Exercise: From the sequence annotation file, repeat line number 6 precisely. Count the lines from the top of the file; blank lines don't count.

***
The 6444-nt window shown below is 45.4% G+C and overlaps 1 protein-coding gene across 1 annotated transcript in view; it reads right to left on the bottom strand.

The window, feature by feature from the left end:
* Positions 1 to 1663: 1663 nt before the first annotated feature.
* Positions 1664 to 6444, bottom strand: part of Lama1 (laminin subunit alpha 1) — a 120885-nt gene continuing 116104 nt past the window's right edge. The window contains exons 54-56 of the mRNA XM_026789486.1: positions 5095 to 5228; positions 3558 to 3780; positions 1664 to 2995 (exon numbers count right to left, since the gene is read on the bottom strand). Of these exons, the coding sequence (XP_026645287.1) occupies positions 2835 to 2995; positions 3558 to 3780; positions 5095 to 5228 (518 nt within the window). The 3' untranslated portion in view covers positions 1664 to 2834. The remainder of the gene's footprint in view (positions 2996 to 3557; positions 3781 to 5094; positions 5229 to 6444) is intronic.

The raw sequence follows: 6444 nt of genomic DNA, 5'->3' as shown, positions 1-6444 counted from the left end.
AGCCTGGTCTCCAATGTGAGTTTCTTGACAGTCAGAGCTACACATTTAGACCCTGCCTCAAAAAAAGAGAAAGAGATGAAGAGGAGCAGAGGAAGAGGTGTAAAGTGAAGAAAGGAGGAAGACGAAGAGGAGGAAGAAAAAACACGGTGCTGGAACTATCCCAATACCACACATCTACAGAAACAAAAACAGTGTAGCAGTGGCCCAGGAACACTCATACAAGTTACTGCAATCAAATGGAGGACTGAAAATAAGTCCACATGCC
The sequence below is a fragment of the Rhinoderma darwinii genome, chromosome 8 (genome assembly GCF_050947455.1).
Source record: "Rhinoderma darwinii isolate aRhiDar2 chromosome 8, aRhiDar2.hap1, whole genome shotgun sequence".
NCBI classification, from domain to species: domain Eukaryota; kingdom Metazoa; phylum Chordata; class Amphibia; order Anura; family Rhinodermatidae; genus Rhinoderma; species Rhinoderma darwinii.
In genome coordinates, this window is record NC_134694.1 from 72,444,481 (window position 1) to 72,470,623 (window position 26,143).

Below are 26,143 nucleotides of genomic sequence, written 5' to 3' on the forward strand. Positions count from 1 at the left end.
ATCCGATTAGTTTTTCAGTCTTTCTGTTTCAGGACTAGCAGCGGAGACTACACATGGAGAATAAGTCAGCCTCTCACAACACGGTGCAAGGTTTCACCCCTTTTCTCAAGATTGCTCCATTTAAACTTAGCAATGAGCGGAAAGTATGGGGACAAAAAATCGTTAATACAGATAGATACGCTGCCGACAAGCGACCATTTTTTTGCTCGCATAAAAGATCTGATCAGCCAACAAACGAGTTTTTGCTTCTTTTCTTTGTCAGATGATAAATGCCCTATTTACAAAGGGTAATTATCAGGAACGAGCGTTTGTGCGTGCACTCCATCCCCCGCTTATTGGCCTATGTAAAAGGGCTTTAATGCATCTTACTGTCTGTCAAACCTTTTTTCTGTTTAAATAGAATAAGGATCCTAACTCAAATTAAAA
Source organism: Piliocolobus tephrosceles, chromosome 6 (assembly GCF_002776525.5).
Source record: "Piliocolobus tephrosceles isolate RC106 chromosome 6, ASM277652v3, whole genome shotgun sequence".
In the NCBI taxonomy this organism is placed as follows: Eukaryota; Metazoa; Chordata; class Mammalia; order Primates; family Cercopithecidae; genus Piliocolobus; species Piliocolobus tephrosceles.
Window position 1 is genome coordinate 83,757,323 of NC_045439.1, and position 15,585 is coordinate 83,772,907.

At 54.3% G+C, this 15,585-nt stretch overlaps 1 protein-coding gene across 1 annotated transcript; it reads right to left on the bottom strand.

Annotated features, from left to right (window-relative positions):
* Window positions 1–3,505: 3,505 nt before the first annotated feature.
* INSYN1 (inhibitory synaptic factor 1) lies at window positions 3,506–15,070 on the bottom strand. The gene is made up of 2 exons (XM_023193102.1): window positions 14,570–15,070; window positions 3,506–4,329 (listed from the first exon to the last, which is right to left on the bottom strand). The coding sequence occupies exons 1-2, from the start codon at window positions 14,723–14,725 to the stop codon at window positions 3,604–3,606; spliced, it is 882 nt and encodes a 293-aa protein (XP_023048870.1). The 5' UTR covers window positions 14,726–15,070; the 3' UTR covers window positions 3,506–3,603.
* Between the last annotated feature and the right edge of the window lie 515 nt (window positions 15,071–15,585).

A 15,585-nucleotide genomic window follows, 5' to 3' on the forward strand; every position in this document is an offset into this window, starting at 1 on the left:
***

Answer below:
AGCCTGGTCTCCAATGTGAGTTTCTTGACAGTCAGAGCTACACATTTAGACCCTGCCTCAAAAAAAGAGAAAGAGATGAAGAGGAGCAGAGGAAGAGGTGTAAAGTGAAGAAAGGAGGAAGACGAAGAGGAGGAAGAAAAAACACGGTGCTGGAACTATCCCAATACCACACATCTACAGAAACAAAAACAGTGTAGCAGTGGCCCAGGAACACTCATACAAGTTACTGCAATCAAATGGAGGACTGAAAATAAGTCCACATGCC